Cultivating partnerships between health care practitioners and researchers

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Aaron Truchil of Camden Coalition of Health Care Providers delivers the keynote address to participants at the HCDI Workshop. Photo: Marco Ramirez | J-PAL.

“Trust and communication lay the foundation for a good working relationship,” shared Aaron Truchil of Camden Coalition of Health Care Providers (CCHP) with over 40 audience members, including academics and innovators in health care delivery.

Truchil’s keynote address—referencing his organization’s partnership with J-PAL affiliated researchers to evaluate CCHP’s care management program—kicked off this year’s Health Care Delivery Initiative (HCDI) workshop.

The workshop brought together researchers and health care practitioners to strengthen their working knowledge of randomized evaluations and lay a foundation for developing the type of strong research partnerships Aaron described in his keynote.

Participants included the four finalists of J-PAL North America’s US Health Care Delivery Innovation Competition, who are interested in rigorously evaluating their programs that address the social determinants of health.

Building knowledge of running randomized evaluations in the real world

Woman presents slide on encouragement design
Stephanie Lin of J-PAL North America covers impact evaluation study designs with HCDI Workshop participants. 

Following Truchil’s keynote, attendees engaged in three interactive workshops tailored to open questions raised by Innovation Competition finalists, ranging from refining their research questions to strategizing different ways to design a study to best analyze a program’s impact.

“I learned a lot about randomization beyond how we were thinking about it before,” said Erika Ferguson of the North Carolina Department of Health and Human Services, an Innovation Competition finalist.

Participants then heard from three researchers—J-PAL affiliates Rebecca Dizon-Ross (University of Chicago) and Wes Yin (University of California, Los Angeles), as well as Marika Cabral (University of Texas, Austin)—in a candid Q&A conversation on designing and executing a successful randomized evaluation.

This included hearing their perspectives on the power of randomized evaluations, as seen in Dizon-Ross’ answer:

Karis Grounds from 2-1-1 San Diego, another Innovation Competition finalist, agreed, adding “We know RCTs [randomized controlled trials] are so important, and we learned how to communicate with different audiences—from social service providers, health providers, to researchers—to make that case.”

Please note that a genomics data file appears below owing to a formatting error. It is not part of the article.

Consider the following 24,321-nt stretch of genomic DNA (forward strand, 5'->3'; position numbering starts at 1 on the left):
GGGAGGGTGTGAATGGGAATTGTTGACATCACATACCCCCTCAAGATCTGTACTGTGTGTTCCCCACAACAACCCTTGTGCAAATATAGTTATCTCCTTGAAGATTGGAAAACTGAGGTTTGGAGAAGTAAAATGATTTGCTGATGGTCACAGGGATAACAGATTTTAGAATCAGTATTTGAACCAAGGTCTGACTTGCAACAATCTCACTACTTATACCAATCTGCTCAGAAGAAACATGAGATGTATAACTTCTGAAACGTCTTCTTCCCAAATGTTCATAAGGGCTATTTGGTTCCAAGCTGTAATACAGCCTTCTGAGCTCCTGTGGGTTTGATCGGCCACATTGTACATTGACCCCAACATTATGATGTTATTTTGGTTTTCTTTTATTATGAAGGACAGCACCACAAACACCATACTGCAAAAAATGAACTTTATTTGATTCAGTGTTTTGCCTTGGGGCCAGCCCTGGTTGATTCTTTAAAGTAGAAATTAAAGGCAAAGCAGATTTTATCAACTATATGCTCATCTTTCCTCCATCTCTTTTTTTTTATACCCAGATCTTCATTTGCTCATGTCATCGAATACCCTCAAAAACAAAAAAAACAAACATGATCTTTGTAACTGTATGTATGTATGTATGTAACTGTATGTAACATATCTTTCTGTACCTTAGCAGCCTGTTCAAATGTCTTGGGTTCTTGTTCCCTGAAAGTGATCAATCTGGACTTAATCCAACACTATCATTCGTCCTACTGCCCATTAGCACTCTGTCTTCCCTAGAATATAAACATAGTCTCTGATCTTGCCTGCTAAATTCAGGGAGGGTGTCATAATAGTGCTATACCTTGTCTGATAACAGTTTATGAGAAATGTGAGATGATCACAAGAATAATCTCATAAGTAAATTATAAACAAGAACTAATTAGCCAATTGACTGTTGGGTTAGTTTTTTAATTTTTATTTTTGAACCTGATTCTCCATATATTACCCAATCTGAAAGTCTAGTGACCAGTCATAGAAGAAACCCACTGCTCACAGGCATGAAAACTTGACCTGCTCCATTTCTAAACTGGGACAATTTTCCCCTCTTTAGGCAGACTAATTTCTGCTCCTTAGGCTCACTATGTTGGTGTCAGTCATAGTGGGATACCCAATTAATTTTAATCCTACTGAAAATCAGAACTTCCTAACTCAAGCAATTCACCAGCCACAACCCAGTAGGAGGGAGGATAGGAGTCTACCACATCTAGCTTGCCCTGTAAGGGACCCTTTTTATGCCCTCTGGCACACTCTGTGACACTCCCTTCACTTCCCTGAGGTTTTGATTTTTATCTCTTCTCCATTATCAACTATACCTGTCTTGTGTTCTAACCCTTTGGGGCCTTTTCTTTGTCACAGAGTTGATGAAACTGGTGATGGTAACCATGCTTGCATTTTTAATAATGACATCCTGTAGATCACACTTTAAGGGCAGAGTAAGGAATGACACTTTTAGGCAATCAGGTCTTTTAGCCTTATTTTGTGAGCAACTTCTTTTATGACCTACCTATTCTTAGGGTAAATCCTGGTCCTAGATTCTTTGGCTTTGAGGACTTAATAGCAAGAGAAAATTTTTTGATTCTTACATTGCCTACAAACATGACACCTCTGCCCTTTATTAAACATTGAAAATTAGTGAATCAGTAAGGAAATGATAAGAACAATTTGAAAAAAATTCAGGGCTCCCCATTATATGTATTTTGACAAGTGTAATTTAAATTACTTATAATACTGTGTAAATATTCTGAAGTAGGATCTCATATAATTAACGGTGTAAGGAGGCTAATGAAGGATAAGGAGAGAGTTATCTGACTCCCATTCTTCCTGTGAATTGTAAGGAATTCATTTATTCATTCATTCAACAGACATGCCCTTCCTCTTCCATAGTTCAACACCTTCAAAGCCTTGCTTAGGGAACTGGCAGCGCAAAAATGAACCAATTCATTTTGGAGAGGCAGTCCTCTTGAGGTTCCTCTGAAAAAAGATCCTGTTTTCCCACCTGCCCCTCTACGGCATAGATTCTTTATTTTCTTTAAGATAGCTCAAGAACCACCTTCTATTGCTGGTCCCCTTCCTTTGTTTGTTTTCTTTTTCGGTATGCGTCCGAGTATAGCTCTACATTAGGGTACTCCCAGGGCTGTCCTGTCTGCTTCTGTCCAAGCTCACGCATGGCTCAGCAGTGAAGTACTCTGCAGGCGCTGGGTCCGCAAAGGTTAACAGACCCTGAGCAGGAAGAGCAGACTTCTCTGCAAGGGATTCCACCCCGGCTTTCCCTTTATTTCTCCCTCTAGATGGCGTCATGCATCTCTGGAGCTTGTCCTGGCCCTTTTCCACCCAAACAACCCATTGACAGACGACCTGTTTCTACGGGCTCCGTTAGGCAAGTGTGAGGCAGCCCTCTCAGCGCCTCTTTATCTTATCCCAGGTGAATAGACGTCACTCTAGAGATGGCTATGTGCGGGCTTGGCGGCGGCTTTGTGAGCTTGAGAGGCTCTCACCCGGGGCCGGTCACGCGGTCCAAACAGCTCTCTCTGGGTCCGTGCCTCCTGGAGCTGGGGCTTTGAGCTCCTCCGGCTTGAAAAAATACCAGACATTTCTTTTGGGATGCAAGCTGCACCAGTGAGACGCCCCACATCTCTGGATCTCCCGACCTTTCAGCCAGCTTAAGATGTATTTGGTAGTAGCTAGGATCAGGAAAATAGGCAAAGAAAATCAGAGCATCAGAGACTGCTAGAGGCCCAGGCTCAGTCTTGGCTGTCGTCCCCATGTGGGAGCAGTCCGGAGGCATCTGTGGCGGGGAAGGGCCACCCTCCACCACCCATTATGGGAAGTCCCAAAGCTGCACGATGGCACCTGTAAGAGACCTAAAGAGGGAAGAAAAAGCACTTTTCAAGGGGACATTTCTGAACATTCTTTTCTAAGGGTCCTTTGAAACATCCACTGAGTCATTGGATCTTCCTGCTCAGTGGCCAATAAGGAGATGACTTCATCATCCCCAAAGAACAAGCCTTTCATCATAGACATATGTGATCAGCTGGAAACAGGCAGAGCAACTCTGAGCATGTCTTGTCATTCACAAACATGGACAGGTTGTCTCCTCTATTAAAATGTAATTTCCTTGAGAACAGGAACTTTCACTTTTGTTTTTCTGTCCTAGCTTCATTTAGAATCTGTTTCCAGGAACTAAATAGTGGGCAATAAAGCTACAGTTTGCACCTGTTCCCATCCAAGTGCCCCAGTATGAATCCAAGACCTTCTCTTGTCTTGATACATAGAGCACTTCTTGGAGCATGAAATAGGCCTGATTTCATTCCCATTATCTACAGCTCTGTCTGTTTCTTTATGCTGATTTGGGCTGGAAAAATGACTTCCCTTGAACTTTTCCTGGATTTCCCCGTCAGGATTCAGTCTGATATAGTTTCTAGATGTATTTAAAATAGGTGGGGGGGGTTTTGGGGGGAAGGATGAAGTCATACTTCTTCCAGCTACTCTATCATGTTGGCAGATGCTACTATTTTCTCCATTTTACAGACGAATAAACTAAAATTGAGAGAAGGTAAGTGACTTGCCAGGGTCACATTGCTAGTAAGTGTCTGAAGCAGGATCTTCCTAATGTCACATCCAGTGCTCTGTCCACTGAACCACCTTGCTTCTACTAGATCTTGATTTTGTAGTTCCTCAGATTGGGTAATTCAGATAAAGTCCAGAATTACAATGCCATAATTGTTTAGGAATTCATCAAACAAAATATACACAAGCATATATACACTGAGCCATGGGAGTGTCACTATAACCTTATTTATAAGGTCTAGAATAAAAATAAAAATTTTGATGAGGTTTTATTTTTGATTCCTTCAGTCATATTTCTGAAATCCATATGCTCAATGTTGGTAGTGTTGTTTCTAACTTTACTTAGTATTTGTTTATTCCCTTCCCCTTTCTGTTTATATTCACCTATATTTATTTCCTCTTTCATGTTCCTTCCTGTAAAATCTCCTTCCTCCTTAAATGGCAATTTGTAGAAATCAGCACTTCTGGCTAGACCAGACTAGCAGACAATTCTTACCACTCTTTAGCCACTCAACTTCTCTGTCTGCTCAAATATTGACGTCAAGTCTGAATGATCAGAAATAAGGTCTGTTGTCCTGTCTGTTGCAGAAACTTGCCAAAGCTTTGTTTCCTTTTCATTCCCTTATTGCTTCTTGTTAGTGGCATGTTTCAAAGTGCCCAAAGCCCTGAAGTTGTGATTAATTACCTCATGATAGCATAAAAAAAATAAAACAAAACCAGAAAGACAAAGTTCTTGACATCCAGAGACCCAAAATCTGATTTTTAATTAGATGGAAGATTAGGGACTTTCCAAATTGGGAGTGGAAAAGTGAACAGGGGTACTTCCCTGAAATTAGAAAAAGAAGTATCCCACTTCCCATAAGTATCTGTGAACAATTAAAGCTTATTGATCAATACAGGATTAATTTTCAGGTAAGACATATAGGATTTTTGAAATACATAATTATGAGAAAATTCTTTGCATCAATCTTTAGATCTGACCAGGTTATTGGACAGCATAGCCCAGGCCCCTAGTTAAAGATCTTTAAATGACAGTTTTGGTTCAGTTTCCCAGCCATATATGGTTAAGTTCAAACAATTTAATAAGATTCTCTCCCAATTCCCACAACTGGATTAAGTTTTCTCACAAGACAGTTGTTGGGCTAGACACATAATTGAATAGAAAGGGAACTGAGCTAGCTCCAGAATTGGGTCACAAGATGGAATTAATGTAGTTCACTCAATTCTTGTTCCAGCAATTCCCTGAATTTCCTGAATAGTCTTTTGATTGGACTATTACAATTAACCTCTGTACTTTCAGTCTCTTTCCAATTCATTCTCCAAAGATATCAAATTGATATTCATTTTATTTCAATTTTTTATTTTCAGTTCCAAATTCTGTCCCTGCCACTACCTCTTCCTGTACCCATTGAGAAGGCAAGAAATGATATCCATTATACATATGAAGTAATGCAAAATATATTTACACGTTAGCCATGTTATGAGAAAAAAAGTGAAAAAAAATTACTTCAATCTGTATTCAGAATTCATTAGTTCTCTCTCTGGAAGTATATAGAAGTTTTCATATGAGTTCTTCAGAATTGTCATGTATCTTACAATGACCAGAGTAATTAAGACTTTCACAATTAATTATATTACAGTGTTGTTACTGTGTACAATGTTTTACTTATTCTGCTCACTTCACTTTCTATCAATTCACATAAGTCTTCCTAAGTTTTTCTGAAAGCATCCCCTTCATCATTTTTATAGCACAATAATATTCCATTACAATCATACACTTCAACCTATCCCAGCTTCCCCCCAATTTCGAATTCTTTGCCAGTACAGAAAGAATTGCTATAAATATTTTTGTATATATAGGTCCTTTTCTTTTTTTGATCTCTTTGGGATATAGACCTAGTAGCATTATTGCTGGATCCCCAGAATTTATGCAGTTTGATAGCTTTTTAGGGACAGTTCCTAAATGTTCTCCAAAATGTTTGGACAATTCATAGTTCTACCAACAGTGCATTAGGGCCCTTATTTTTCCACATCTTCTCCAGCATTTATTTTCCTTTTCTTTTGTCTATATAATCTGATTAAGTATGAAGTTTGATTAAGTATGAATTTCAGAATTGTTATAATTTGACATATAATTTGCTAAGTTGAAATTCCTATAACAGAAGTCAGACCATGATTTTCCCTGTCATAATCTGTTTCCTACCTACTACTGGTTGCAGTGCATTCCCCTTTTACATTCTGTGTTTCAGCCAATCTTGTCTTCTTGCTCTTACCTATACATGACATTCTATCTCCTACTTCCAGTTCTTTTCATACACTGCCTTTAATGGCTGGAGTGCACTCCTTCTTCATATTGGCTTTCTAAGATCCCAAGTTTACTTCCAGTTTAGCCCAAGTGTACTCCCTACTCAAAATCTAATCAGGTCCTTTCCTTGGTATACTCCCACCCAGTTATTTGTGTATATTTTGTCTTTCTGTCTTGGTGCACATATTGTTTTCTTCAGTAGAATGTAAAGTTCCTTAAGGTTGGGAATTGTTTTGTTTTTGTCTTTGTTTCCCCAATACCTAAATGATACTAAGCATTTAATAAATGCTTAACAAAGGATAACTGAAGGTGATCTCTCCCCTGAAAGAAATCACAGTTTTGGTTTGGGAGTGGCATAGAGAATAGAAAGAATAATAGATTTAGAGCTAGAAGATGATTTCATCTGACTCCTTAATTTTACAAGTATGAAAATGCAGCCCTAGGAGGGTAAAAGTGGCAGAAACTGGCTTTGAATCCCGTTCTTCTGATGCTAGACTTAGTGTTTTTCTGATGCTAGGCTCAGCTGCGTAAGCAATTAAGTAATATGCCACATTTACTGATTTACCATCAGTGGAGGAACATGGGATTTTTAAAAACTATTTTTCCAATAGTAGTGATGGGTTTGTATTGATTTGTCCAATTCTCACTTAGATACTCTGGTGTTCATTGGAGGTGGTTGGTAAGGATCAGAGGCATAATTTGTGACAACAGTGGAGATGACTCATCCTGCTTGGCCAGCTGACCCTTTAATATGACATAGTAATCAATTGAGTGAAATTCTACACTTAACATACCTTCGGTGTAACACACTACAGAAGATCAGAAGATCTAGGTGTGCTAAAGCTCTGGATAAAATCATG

Laying foundations for strong research partnerships

The researcher panel set the stage for the next day’s conversations, where Innovation Competition finalists met with researchers to introduce their programs and discuss possible research designs in greater detail.

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J-PAL affiliate Frank Schilbach (MIT) and Heather Schofield (University of Pennsylvania) meet with attendees from Innovation Competition finalist Rush University Medical Center. 

Throughout the conversations, Dizon-Ross’s words about impact evaluation rang true: tweaks in study design discussed in these conversations are about more than just methodology; they help answer fundamental questions that will ultimately improve people’s lives.

People in discussion at a table
Researchers Marika Cabal, Rebecca Dizon-Ross, and Wes Yin meet with representatives from Innovation Competition finalist 2-1-1 San Diego and Sharp HealthCare.

Mark Schweyer of California Health & Wellness, who is partnering with Innovation Competition finalist MedZed, said of the conversations, “Collaborations and partnerships are paramount. We couldn’t have been able to get much farther [in our research design] without everyone’s help in the room.”

The event didn’t end with the closing remarks. In the coming months, Innovation Competition finalists will work with J-PAL staff to develop their research proposals further and continue conversations with researchers. Competition finalists and partnered researchers from J-PAL’s network can then jointly apply for evaluation funding.

As participant Noah Pearce of Aurora Health Care noted, “We just couldn’t have done this over the phone.”

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